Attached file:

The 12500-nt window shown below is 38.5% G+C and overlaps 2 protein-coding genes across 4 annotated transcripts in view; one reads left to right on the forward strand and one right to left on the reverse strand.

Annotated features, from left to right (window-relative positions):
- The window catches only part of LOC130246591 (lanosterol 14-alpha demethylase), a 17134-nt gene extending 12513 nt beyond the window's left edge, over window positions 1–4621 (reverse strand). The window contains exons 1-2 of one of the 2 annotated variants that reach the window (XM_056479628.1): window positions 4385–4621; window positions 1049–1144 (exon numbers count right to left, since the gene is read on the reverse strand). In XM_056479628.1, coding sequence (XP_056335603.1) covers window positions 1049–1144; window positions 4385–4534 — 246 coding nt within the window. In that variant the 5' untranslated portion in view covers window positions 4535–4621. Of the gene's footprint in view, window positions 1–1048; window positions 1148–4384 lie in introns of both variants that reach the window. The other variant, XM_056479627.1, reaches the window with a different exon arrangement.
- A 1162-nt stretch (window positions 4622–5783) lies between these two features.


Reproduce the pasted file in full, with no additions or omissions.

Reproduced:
The 12500-nt window shown below is 38.5% G+C and overlaps 2 protein-coding genes across 4 annotated transcripts in view; one reads left to right on the forward strand and one right to left on the reverse strand.

Annotated features, from left to right (window-relative positions):
- The window catches only part of LOC130246591 (lanosterol 14-alpha demethylase), a 17134-nt gene extending 12513 nt beyond the window's left edge, over window positions 1–4621 (reverse strand). The window contains exons 1-2 of one of the 2 annotated variants that reach the window (XM_056479628.1): window positions 4385–4621; window positions 1049–1144 (exon numbers count right to left, since the gene is read on the reverse strand). In XM_056479628.1, coding sequence (XP_056335603.1) covers window positions 1049–1144; window positions 4385–4534 — 246 coding nt within the window. In that variant the 5' untranslated portion in view covers window positions 4535–4621. Of the gene's footprint in view, window positions 1–1048; window positions 1148–4384 lie in introns of both variants that reach the window. The other variant, XM_056479627.1, reaches the window with a different exon arrangement.
- A 1162-nt stretch (window positions 4622–5783) lies between these two features.